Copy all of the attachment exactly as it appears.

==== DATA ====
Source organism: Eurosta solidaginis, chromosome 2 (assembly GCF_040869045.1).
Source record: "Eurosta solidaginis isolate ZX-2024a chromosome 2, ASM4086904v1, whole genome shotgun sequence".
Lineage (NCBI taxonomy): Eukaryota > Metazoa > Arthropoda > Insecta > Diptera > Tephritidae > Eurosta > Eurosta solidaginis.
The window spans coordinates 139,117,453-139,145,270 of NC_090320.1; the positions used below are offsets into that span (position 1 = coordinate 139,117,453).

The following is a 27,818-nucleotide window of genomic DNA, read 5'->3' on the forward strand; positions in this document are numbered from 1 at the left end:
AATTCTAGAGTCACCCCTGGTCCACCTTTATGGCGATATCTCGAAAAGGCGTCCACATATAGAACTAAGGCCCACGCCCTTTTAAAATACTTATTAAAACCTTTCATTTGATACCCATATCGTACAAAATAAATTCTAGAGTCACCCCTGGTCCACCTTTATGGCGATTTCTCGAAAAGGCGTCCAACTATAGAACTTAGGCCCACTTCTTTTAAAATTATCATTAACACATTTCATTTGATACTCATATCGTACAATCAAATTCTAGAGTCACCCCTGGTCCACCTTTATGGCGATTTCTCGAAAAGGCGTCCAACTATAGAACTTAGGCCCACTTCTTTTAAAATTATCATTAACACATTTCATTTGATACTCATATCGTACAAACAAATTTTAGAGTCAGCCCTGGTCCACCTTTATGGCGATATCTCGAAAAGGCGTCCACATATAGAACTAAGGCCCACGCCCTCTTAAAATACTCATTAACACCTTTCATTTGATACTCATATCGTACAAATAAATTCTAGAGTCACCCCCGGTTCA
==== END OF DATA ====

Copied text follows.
Source organism: Eurosta solidaginis, chromosome 2 (assembly GCF_040869045.1).
Source record: "Eurosta solidaginis isolate ZX-2024a chromosome 2, ASM4086904v1, whole genome shotgun sequence".
Lineage (NCBI taxonomy): Eukaryota > Metazoa > Arthropoda > Insecta > Diptera > Tephritidae > Eurosta > Eurosta solidaginis.
The window spans coordinates 139,117,453-139,145,270 of NC_090320.1; the positions used below are offsets into that span (position 1 = coordinate 139,117,453).

The following is a 27,818-nucleotide window of genomic DNA, read 5'->3' on the forward strand; positions in this document are numbered from 1 at the left end:
AATTCTAGAGTCACCCCTGGTCCACCTTTATGGCGATATCTCGAAAAGGCGTCCACATATAGAACTAAGGCCCACGCCCTTTTAAAATACTTATTAAAACCTTTCATTTGATACCCATATCGTACAAAATAAATTCTAGAGTCACCCCTGGTCCACCTTTATGGCGATTTCTCGAAAAGGCGTCCAACTATAGAACTTAGGCCCACTTCTTTTAAAATTATCATTAACACATTTCATTTGATACTCATATCGTACAATCAAATTCTAGAGTCACCCCTGGTCCACCTTTATGGCGATTTCTCGAAAAGGCGTCCAACTATAGAACTTAGGCCCACTTCTTTTAAAATTATCATTAACACATTTCATTTGATACTCATATCGTACAAACAAATTTTAGAGTCAGCCCTGGTCCACCTTTATGGCGATATCTCGAAAAGGCGTCCACATATAGAACTAAGGCCCACGCCCTCTTAAAATACTCATTAACACCTTTCATTTGATACTCATATCGTACAAATAAATTCTAGAGTCACCCCCGGTTCA